Thomas Langnickel-Stiegler, a German, is a freelance advertising writer who, due to his love of drinking tea, has done a lot of advertising planning for several well-known German companies regarding tea. He advocates that brands should not create an image without ground, but should be customer-oriented, tell the brand story well, and actively engage with customers. He believes that in Europe, at least in Germany, drinking tea will become a positive attitude and healthy lifestyle in the near future, and Europeans will be willing to spend more money on drinking better tea. Thomas also hopes to put forward some personal opinions and suggestions to Chinese tea brands that want to enter the German market, and discuss with me whether Chinese tea should bravely show its characteristics and take the initiative to define itself, as well as the international status of Chinese tea culture history.
Katja Hellkötter and Jan Siefke, the Germans who have lived in Hong Kong and Shanghai for many years, are international cooperation expert and photographer respectively. Katja won the Shanghai City Silver Magnolia Award in 2012. In 2015, they opened a co-working creative project workspace C*Space in Berlin, Germany. Freelancers, artists, companies or associations can rent this space to organize corresponding activities. It is worth noting that C*Space have been always setting tea stations in the activities, encourage guests to drink more tea. From 2020, a POP-UP teahouse has been built in the space at a fixed time every Friday, mainly managed by Jan and Lavia Lin, a Shanghai girl. How can this space be inextricably bound up with China, establish more folk cultural exchanges between Germany and China, and promote Chinese tea and tea culture in activities?
Dylan Rothenberg, a doctoral student at South China Agricultural University in Guangzhou, is from the United States and studies soil health and microorganisms in organic tea plantations. 2023-2024 is already his last academic year as a doctoral student. After graduation, he plans to continue his beloved research work. In his spare time, Dylan is also a social media tea expert, Wu Mountain Tea, teaching Chinese tea and tea culture in English. He obtained the qualification of an intermediate tea evaluator and also translated the terms of sensory evaluation of tea by himself. He hopes that more people in the world will understand the system for evaluating tea and promote its internationalization.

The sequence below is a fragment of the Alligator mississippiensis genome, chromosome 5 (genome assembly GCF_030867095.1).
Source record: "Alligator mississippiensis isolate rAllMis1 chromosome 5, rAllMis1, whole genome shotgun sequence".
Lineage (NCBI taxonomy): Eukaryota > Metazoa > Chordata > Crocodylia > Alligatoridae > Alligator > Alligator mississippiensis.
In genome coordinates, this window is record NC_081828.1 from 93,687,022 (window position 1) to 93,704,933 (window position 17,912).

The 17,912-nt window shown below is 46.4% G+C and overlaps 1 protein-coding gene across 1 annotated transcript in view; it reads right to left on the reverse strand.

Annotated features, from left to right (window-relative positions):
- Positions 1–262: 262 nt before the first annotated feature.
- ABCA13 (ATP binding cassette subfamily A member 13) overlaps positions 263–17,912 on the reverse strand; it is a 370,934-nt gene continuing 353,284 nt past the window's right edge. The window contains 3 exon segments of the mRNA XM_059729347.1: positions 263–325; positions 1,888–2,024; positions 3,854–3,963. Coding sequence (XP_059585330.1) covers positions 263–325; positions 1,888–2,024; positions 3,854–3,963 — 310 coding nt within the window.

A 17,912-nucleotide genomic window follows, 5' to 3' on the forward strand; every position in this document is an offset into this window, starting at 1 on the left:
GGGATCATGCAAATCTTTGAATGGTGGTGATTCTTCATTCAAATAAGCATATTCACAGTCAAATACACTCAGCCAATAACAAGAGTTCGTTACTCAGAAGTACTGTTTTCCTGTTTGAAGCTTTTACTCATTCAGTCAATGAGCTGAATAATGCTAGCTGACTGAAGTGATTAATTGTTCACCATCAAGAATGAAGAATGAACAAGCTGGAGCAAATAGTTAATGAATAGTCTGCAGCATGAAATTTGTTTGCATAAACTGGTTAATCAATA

There are three outdoor tea festivals every year in the Czech Republic. In February 2023, a new winter tea festival was added to Prague. Agha Mithra is the curator of this tea festival, Prague Tea Fest. Aga is an Iranian who settled in Prague after graduating from university. She used to be a vegetarian chef and switched to the tea industry she has always loved. She organized the first winter tea festival in Prague and plans to hold tea festivals in other European cities in the future.
Martin Bohacik, born in Slovakia, was once the product manager of the British advertising company. After moving to Portugal, he started his own tea “marathon”. As editor-in-chief, Martin, with the help of writers, illustrators, photographers and other personnel, officially released a paper tea magazine named “Eighty Degree” in November 2018, and became famous at once. The response was enthusiastic in the “tea circle” in Europe. I also bought several copies after hearing the news. Martin acknowledged that the magazine seems to have successfully filled a gap in the tea world in Europe and even the world. Over the years, this magazine is still hot. At the beginning of 2023, the ninth issue of the magazine will be released soon. International popular tea readings are very ideal media for the promotion of Chinese tea and tea culture. I can’t help but wonder, there are so many interesting and knowledgeable tea reading materials in the Chinese market, whether they should take the initiative to “positioning” themselves internationally, translate or publish more tea readings in English or other languages?
The Chinese Lunar New Year (Spring Festival) is coming again. What are the interesting New Year tea customs around China? In the south of the Yangtze River, people will entertain guests with Gold Ingots Tea during the Spring Festival, implying the blessing of wealth. The new year tea custom in Zhejiang Province is from the first day to the third day of the first month, and a bowl of Four Ingredients Soup is offered to the guests. Hunan Province serves brown sugar tea first, and then salty tea Six Ingredients Tea, cup after cup until the guests are full. Fujian Province has a tradition of drinking tea in the New Year as a blessing activity during the Spring Festival. Drink a bowl of Sugar Tea, people can have peace, happiness and good luck.